Monday, April 05, 2010

Nick Jehlen and The Davis Square Tiles Project

Nick Jehlen and The Davis Square Tiles Project

By Doug Holder

Nick Jehlen is a dyed–in-the-wool Somervillian. His mother is Pat Jehlen the state senator. He grew up here, graduated Somerville High, Tufts University, and currently lives in the Davis Square section of Somerville. He works as a graphic designer for a number of non-profits in the area.

Jehlen and Katie Hargrove, along with the collaboration of two social action consulting agencies: “The Action Mile” and “The Think Tank that is yet to be named” have developed: “The Davis Square Tile Project”.

According to the history provided on the project’s website:

“During the 1978-79 school year, Jackson Gregory and Joan Wye of the Belfast Bay Tile Works worked with children aged five to thirteen at Somerville's Powderhouse Community School to create 249 tiles that were later installed in the Davis Square T stop. These tiles, part of the Arts on the Line program that placed art in and around MBTA stations, present a unique opportunity to look back at how Somerville has changed since the opening of the Red Line extension in 1984.”

Jehlen feels that these small, square bursts of art can act as a catalyst for conversations about where the city was in 1984 when the Davis Square T Stop opened, to where it is now, and to where it will be with the new Green Line extension in Union Square.

Jehlen told me that he has mixed feelings about the Davis Square T. On one hand the new T stop revitalized a stagnant square, on the other it displaced a large community of folks who could no longer afford to live there. Jehlen bemoaned the fact that many of his contemporaries who produced these tiles cannot afford to live in Somerville now.

Jehlen and his band of cohorts, as well as interested volunteers, are collecting stories and anecdotes from the creators of these tiles. A few still live in Somerville, but most, like flighty spores are spread all around the country. By capturing their stories Jehlen hopes people will better understand the history of Somerville.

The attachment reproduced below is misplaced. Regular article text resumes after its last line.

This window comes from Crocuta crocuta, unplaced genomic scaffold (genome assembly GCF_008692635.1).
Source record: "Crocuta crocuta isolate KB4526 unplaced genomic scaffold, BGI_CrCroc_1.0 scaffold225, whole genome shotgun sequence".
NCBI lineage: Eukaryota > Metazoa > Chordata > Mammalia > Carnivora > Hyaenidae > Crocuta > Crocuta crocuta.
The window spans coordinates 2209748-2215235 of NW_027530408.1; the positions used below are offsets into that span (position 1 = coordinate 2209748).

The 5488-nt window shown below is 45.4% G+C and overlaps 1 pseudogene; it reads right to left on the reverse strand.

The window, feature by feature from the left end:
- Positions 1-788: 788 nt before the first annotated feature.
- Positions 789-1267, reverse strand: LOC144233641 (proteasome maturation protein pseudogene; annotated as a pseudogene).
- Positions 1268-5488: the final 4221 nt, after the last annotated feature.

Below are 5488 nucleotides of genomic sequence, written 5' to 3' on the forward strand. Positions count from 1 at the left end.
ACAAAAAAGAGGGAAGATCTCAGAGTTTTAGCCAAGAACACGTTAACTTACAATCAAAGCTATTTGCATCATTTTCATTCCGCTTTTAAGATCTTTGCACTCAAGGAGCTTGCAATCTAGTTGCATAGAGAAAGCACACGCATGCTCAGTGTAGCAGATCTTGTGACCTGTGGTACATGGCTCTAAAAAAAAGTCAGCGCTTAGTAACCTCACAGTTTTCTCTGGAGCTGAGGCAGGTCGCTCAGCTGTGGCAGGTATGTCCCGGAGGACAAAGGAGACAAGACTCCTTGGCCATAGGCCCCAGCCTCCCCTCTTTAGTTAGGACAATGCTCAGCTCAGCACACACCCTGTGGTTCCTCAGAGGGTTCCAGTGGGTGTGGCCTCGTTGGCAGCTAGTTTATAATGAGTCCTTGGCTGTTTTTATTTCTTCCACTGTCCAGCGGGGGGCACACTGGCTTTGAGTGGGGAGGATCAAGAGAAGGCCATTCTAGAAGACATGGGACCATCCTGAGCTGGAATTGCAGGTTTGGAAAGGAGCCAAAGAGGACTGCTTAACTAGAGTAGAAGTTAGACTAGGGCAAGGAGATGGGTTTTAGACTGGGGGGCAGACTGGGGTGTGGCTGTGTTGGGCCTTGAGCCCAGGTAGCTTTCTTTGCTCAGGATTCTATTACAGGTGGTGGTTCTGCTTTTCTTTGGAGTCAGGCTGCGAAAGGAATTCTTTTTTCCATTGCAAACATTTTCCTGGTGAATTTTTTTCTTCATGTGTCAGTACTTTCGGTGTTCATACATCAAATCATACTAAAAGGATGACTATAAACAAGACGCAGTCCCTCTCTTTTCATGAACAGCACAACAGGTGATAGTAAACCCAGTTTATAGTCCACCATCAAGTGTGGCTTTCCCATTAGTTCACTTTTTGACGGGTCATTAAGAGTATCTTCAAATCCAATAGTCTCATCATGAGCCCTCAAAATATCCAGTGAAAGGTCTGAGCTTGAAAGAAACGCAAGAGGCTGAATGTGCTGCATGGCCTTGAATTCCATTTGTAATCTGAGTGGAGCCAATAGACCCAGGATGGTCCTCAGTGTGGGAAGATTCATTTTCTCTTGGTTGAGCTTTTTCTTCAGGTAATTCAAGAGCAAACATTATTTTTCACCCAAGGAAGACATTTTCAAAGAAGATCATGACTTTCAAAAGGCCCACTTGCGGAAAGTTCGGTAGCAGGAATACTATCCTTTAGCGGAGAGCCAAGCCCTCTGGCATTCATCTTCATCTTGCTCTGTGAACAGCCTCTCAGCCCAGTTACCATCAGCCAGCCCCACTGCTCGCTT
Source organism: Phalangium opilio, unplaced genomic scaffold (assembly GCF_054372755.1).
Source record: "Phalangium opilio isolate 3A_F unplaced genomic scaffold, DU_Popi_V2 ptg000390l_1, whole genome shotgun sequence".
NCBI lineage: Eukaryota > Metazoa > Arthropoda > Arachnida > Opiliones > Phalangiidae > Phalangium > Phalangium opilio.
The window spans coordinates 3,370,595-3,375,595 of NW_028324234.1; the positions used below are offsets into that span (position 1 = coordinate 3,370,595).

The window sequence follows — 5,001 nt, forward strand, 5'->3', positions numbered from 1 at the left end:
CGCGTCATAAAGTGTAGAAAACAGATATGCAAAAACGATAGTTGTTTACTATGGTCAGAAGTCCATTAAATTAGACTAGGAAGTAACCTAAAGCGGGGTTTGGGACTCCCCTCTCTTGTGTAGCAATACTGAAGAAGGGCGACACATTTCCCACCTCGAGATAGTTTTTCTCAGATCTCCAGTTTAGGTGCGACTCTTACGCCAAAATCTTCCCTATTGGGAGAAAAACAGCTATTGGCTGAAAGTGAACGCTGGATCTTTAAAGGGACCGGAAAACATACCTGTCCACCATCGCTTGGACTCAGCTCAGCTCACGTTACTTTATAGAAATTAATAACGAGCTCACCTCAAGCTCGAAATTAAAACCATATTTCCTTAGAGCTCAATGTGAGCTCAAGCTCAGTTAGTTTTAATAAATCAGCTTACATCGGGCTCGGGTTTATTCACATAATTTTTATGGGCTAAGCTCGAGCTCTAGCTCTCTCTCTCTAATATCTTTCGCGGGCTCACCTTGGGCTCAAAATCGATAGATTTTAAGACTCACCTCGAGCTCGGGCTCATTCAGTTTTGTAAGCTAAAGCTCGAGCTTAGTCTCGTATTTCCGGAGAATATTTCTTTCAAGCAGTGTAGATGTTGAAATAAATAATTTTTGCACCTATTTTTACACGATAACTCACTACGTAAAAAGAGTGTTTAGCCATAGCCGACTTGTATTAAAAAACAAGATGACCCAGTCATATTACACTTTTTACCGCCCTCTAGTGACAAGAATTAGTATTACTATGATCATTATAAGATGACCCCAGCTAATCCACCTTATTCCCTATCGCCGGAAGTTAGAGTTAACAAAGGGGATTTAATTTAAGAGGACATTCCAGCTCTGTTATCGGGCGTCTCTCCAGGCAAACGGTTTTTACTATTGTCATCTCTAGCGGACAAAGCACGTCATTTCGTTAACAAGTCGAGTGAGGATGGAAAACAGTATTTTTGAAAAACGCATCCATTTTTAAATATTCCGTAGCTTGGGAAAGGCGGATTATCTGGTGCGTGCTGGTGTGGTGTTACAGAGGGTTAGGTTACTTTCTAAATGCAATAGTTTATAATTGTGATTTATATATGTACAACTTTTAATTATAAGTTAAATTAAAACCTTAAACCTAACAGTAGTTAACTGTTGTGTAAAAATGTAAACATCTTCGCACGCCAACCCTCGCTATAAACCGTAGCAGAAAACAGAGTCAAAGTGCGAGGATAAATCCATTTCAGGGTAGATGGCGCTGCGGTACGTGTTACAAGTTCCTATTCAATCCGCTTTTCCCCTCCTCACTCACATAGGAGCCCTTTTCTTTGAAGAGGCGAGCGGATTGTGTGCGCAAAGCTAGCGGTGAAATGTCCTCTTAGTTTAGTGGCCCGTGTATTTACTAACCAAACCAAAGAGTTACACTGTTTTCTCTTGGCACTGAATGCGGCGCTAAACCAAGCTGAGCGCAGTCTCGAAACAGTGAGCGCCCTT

Jehlen said there will be a number of exhibits of the tiles around town:

“There will be an opening reception for the tiles at Diesel Cafe on
Friday, April 16th at 6pm. Diesel is hosting about 20 of the tiles,
and there will also be on display at Johnny D's, Redbones, Sessa's
Italian Specialties, Magpie, and Downtown Wine and Spirits starting
this week of April 4, 2010. The tiles will be on display until May 23rd.”

The tiles are depictions of things you might expect from kids. There are pictures of their homes, creature features of dinosaurs and such, and even renditions of science experiments, to name just a few themes.

Jehlen told me a poignant story about one of the tile makers Brian Davidson. Davidson was a student at the Powder House School and he made these wonderful and detailed models of buses, trains and train stations. He died at the tender age of 31 at the Alewife T station from a heart attack. His teachers wrote Jehlen to tell his story.

Jehlen, 38, said even though he has lived in places like Madison, Wisconsin, he has kept a well-heeled foot in Somerville. He said Somerville feels like, well, home. He concluded: “The pastures are not greener elsewhere.”

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